- Australian home prices fell again in May, dragged lower once again by weakness in Sydney and Melbourne, the nation’s largest and most expensive property markets.
- Sydney and Melbourne comprise approximately 60% of Australia’s housing market by value, and 40% by number.
- The price weakness is concentrated at the top end of Australia’s market, with values in most capitals and regional areas higher than a year ago.
Australian home prices fell for an eighth consecutive month in May, dragged lower once again by weakness in Sydney and Melbourne, the nation’s largest and most expensive property markets.
According to CoreLogic’s Home Value Index, national dwelling values slipped 0.1%, extending the streak of consecutive monthly losses to eight.
Over the month, house prices fell 0.1%, outpaced by a 0.3% decline in apartments.
From a year earlier, the median dwelling price fell 0.4%, the first decline seen since October 2012. From the recent cyclical peak in September 2017, the median Australian home price has fallen by 1.1% to $555,274.
However, as seen in the table below, much of the recent weakness has been largely concentrated in just two markets, Sydney and Melbourne.
Values in Melbourne and Sydney fell by 0.5% and 0.2% respectively over the month, which, along with small declines in Perth, Darwin and Canberra, saw the median capital city price fall 0.2% in average weighted terms.
In contrast, prices in Adelaide, Brisbane and Hobart — more affordable markets on Australia’s eastern seaboard — all increased from April.
Continuing the recent trend, regional markets as a whole also bucked the downward trend.
Over the past three months, prices increased in all Australian capitals aside from Sydney and Melbourne, ranging from 0.1% in Perth to 3.7% in Hobart. In contrast, median values in Sydney and Melbourne fell, losing 0.9% and 1.2% respectively.
Due to their sheer size and median value, the declines in Sydney and Melbourne were still enough to offset gains in other capitals and regional areas, seeing the median national value fall 0.3% in average weighted terms.
“Sydney and Melbourne comprise approximately 60% of Australia’s housing market by value, and 40% by number, so the performance of these two cities has a larger effect on the headline market performance,” said Tim Lawless, Head of Research at CoreLogic.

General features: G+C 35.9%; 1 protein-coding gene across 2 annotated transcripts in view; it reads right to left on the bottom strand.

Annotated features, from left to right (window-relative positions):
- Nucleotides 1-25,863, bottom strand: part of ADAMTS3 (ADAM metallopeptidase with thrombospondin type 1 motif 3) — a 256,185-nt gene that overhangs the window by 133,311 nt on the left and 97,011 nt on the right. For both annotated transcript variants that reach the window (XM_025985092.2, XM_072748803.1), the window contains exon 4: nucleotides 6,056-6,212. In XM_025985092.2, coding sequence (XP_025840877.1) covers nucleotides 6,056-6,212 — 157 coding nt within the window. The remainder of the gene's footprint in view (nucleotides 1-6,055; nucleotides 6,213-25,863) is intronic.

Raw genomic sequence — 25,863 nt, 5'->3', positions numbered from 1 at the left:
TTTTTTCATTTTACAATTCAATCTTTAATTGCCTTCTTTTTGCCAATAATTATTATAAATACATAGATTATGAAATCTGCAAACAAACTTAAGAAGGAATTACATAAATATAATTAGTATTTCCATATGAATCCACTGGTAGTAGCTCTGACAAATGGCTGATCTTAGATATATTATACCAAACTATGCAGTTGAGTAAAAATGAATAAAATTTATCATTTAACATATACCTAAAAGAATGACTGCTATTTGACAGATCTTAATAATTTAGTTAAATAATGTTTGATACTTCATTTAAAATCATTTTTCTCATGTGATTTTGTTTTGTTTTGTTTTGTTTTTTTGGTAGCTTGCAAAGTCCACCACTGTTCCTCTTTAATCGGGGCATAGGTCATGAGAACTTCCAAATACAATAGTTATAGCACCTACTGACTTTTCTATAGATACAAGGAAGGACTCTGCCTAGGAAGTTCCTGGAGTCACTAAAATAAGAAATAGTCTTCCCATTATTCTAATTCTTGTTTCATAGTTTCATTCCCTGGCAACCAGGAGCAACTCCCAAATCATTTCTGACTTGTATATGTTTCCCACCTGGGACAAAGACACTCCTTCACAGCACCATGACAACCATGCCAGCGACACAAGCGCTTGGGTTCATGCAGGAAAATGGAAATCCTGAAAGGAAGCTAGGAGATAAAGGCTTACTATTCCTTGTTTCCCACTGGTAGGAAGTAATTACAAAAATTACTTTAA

Outright price declines in Sydney, Perth and Darwin, along with a steep deceleration in Melbourne price growth, also explain why nationwide prices fell over the year despite higher prices in all other capitals and in regional areas.
By price range, and largely reflecting recent weakness in Sydney and Melbourne, Lawless said it was the top end of Australia’s housing market that drove the median nationwide price lower over the year.
“Nationally, the only value-based segment of the housing market to record an annual decline has been the most expensive quarter of the market where values were down 1.3% over the past 12 months,” he said.
“Simultaneously, the most affordable quarter of the market saw values rise by 1% and the broad middle of the market recorded a 2.3% rise in dwelling values over the year.”
Lawless said from the recent cyclical price peak, the most expensive quarter of Sydney’s market has fallen by 7.1%, and by 3.3% in Melbourne, partially reflecting the introduction of tighter lending standards.
However, he believes its not been the sole factor behind recent declines, pointing out that housing affordability constraints are still acute in Sydney and Melbourne.
“While credit availability is arguably the major driver of the housing market slowdown, other factors are also at play, particularly in Sydney and Melbourne where the median dwelling price to income ratio is 9.3 and 8.0 respectively, significantly higher than other capitals,” he said.
“With dwelling values so high relative to incomes, and little in the way of income growth, saving for a deposit and funding higher transnational costs are likely to be more challenging than servicing a mortgage for perspective buyers.”
Despite the weakness at the top end of the housing market, Lawless says it’s clear that prices across the majority of regions and valuation ranges aren’t falling by any significant margin, if at all, at present.
“Although the exuberance has left the housing market and conditions have been dampened, it is clear that values are not falling off a cliff,” he says.
“While the outlook for housing remains one where headline trends are likely to remain negative, we certainly don’t see dwelling values declining significantly.”
This table from CoreLogic has further detail on price movements by capital and dwelling type over the past month, quarter and year.